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Donelson v. Pfister

United States District Court, C.D. Illinois

July 25, 2018

CHARLES DONELSON, Plaintiff,
v.
RANDY PFISTER, et al., Defendants.

          MERIT REVIEW AND CASE MANAGEMENT ORDER

          HAROLD A. BAKER UNITED STATES DISTRICT JUDGE

         The plaintiff, proceeding pro se, was granted leave to proceed in forma pauperis. The court is required by 28 U.S.C. § 1915A to “screen” the plaintiff's complaint, and through such process to identify and dismiss any legally insufficient claim, or the entire action if warranted. A claim is legally insufficient if it “(1) is frivolous, malicious, or fails to state a claim upon which relief may be granted; or (2) seeks monetary relief from a defendant who is immune from such relief.” 28 U.S.C. § 1915A.

         In reviewing the complaint, the court accepts the factual allegations as true, liberally construing them in the plaintiff's favor. Turley v. Rednour, 729 F.3d 645, 649 (7th Cir. 2013). However, conclusory statements and labels are insufficient. Enough facts must be provided to “state a claim for relief that is plausible on its face.” Alexander v. U.S., 721 F.3d 418, 422 (7th Cir. 2013)(citation omitted). The court set the matter for a merit review hearing but the plaintiff was not available for the hearing, and the merit review hearing was vacated. The case is now before the court for a merit review of plaintiff's claims.

         Plaintiff filed this lawsuit pursuant to 42 U.S.C. § 1983 alleging that Defendants Watson and Lindsey wrote a false disciplinary report and that Defendants Gish and Joyner, in their capacities as members of the Adjustment Committee, failed to call his witnesses or consider exculpatory video and audio evidence at the disciplinary hearing. Plaintiff alleges that Defendants Pfister, Lemke, Johnson, Anderson, Godinez, Baldwin, Hastings, and Simpson “approved” or “agreed” with the findings via the grievance process. Plaintiff also alleges that Defendant B. Gish prevented a letter from being sent to the IDOC Director on one occasion to protect his father, Defendant Gish. Plaintiff alleges that another prison official wrote an incident report on the mail tampering issue and that he was able to file a grievance.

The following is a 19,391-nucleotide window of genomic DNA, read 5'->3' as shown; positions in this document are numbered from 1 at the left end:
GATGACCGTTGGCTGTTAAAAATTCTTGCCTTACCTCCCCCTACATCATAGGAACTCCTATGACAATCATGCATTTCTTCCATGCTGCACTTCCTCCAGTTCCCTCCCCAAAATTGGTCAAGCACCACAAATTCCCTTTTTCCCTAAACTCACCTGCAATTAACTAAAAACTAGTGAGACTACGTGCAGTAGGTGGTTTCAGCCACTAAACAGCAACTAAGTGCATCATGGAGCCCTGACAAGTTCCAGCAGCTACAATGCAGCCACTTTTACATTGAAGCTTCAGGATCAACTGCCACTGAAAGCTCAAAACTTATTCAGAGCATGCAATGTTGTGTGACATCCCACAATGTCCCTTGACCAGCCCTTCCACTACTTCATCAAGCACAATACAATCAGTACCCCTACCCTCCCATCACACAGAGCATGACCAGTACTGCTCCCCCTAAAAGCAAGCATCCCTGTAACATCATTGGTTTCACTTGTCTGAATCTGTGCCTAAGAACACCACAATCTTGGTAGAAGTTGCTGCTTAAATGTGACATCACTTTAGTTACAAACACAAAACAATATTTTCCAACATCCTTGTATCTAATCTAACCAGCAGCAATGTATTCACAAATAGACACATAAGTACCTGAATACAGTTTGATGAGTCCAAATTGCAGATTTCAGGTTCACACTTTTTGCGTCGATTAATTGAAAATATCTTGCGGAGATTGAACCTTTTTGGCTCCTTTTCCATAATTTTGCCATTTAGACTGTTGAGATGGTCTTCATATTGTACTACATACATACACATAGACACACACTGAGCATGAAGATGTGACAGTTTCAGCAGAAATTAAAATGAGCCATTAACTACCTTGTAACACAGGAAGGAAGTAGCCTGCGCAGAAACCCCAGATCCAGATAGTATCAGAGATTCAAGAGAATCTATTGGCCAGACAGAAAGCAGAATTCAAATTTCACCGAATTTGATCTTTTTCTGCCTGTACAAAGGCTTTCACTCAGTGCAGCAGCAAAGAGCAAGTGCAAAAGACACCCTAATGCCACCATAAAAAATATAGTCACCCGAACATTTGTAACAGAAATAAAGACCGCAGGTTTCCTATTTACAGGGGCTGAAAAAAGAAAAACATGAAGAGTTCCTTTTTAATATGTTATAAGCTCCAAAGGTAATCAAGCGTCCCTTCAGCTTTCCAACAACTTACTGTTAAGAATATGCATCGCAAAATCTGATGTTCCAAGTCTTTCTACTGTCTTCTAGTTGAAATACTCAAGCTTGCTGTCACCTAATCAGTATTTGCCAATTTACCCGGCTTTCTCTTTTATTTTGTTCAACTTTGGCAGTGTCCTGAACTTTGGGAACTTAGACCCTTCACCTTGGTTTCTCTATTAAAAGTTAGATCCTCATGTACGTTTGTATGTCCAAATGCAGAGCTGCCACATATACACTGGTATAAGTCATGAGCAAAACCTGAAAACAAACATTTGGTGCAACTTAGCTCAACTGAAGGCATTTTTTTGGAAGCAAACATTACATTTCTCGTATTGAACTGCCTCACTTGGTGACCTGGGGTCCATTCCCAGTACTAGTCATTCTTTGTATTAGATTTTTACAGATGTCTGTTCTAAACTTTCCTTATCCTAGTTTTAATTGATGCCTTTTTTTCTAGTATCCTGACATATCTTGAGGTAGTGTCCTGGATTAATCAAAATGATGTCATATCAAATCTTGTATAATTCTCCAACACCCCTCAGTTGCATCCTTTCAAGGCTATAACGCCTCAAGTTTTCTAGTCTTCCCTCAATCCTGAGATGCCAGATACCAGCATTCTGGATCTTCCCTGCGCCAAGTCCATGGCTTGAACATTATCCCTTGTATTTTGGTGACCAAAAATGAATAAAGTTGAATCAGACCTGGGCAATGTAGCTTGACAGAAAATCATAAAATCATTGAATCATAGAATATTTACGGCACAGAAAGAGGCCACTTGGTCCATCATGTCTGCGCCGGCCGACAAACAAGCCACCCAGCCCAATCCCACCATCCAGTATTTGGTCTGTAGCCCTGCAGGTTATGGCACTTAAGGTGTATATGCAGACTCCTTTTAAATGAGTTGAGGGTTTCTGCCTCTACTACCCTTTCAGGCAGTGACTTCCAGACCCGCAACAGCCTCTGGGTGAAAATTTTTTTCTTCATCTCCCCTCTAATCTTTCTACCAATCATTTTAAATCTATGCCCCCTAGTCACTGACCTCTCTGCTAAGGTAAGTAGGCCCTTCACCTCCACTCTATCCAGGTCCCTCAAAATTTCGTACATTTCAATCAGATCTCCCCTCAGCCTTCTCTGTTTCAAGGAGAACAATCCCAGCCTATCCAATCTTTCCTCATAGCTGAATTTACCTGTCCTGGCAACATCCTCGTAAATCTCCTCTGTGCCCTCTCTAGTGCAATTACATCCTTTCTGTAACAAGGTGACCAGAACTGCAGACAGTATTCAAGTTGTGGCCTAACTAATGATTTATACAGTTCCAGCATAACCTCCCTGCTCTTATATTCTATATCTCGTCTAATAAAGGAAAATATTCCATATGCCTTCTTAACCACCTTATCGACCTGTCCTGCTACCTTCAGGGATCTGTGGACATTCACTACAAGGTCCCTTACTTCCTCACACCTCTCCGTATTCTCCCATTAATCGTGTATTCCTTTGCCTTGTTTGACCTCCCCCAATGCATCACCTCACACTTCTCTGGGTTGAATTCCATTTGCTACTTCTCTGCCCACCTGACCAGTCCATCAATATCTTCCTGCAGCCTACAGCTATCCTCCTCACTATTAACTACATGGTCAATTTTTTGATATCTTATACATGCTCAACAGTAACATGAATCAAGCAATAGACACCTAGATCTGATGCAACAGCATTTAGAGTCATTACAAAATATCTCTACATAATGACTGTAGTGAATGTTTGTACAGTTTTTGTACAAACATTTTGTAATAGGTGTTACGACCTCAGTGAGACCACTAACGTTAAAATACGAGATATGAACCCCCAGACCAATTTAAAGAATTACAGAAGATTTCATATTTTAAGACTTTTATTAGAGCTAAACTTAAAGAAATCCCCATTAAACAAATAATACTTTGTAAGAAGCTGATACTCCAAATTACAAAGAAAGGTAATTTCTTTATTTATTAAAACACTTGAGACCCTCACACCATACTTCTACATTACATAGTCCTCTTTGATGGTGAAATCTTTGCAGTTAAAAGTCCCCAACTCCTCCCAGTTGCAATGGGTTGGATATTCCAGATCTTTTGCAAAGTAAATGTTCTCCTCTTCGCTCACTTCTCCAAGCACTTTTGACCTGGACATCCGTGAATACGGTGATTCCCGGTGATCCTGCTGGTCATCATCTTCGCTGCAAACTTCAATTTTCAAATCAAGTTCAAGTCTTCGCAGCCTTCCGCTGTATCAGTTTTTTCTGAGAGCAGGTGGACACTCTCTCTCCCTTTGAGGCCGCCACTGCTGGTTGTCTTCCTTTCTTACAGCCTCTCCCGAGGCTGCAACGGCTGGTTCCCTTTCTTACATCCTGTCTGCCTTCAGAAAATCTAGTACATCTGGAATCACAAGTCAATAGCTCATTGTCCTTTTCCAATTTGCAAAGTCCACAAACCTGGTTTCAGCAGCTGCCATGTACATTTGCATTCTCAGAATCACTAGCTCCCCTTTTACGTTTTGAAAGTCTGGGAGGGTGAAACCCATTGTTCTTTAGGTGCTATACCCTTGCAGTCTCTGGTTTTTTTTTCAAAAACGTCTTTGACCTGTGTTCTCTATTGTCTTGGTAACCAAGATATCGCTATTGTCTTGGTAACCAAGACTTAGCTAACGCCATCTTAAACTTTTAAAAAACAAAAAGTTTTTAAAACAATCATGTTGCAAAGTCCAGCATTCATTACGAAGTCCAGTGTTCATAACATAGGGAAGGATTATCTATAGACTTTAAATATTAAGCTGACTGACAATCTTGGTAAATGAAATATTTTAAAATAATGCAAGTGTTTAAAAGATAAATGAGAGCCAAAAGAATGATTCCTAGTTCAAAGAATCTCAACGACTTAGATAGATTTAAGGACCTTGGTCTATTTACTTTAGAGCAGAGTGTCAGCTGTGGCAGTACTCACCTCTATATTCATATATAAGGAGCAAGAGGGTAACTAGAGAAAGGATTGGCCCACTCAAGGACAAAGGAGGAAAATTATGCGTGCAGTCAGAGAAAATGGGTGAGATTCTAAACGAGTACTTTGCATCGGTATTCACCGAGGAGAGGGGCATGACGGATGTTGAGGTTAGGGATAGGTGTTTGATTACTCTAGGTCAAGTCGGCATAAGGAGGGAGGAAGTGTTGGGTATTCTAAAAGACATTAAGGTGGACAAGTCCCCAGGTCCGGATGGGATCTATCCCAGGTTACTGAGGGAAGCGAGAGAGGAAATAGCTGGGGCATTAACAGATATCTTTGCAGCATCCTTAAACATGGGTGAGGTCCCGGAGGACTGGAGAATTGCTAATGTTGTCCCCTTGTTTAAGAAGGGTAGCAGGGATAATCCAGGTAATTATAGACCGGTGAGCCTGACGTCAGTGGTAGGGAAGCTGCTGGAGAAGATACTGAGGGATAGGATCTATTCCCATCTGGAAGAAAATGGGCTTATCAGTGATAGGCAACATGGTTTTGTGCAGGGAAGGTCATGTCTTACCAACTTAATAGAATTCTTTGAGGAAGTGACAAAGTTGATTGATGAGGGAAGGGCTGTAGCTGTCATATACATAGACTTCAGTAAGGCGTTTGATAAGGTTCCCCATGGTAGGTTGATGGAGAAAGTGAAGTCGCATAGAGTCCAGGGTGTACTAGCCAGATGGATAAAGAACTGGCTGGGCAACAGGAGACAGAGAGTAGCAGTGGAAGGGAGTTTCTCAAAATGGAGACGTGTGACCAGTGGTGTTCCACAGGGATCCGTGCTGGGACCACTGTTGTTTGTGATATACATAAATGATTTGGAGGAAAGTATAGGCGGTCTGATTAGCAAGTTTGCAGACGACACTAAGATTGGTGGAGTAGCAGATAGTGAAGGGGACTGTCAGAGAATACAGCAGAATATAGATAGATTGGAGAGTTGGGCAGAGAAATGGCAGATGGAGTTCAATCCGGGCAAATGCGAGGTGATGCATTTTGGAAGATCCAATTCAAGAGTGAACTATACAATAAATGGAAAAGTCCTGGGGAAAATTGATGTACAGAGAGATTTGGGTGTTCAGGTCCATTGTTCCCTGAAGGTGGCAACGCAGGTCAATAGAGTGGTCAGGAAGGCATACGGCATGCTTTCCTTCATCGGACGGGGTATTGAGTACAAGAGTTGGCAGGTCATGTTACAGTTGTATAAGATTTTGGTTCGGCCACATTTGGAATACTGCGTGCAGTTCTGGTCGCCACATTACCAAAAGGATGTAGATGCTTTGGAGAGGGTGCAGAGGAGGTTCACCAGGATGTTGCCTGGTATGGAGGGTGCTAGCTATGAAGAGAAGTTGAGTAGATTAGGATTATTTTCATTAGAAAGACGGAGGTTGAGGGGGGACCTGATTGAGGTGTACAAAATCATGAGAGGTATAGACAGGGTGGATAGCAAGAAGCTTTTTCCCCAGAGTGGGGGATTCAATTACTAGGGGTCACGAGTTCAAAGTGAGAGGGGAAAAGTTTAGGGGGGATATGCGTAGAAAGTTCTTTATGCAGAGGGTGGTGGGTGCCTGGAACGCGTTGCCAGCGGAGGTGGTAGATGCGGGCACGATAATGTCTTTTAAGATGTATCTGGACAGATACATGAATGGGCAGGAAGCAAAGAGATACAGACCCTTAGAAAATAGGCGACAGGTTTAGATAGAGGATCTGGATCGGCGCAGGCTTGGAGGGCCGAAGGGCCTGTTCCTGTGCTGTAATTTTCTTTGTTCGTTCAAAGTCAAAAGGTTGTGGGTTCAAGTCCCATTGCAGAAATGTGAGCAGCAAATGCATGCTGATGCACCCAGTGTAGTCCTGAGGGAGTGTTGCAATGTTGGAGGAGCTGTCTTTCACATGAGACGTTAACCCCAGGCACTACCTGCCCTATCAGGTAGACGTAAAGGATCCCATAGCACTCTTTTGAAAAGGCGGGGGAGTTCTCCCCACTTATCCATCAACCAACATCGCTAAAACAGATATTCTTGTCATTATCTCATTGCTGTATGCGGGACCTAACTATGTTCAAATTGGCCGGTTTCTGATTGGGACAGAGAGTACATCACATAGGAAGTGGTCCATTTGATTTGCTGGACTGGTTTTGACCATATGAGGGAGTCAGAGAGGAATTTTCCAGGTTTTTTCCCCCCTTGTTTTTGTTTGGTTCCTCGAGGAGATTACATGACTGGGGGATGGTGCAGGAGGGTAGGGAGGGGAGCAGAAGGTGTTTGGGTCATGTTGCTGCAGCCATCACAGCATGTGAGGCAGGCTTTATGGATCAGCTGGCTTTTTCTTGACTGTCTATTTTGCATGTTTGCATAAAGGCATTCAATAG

Plaintiff states a Fourteenth Amendment claim against Defendants Watson, Lindsey, Gish, and Joyner for the alleged denial of his procedural due process rights. Wolff v. McDonnell, 418 U.S. 539 (1974). Plaintiff does not state a claim against Defendants Pfister, Lemke, Johnson, Anderson, Godinez, Baldwin, Hastings, and Simpson for their alleged roles in the grievance process. George v. Smith, 507 F.3d 605, 609-10 (7th Cir. 2007). The allegations of mail tampering do not suggest that Plaintiff was hindered in his ability to file lawsuits or grievances, or otherwise send mail outside the prison. Defendant B. Gish and John Does 1-13 should be dismissed.

         IT IS THEREFORE ORDERED:

         1. Pursuant to its merit review of the Complaint under 28 U.S.C. § 1915A, the court finds that the plaintiff states a Fourteenth Amendment procedural due process claim against Defendants Watson, Lindsey, D. Gish and Joyner. Any additional claims shall not be included in the case, except at the court's discretion on motion by a party for good cause shown or pursuant to Federal Rule of Civil Procedure 15.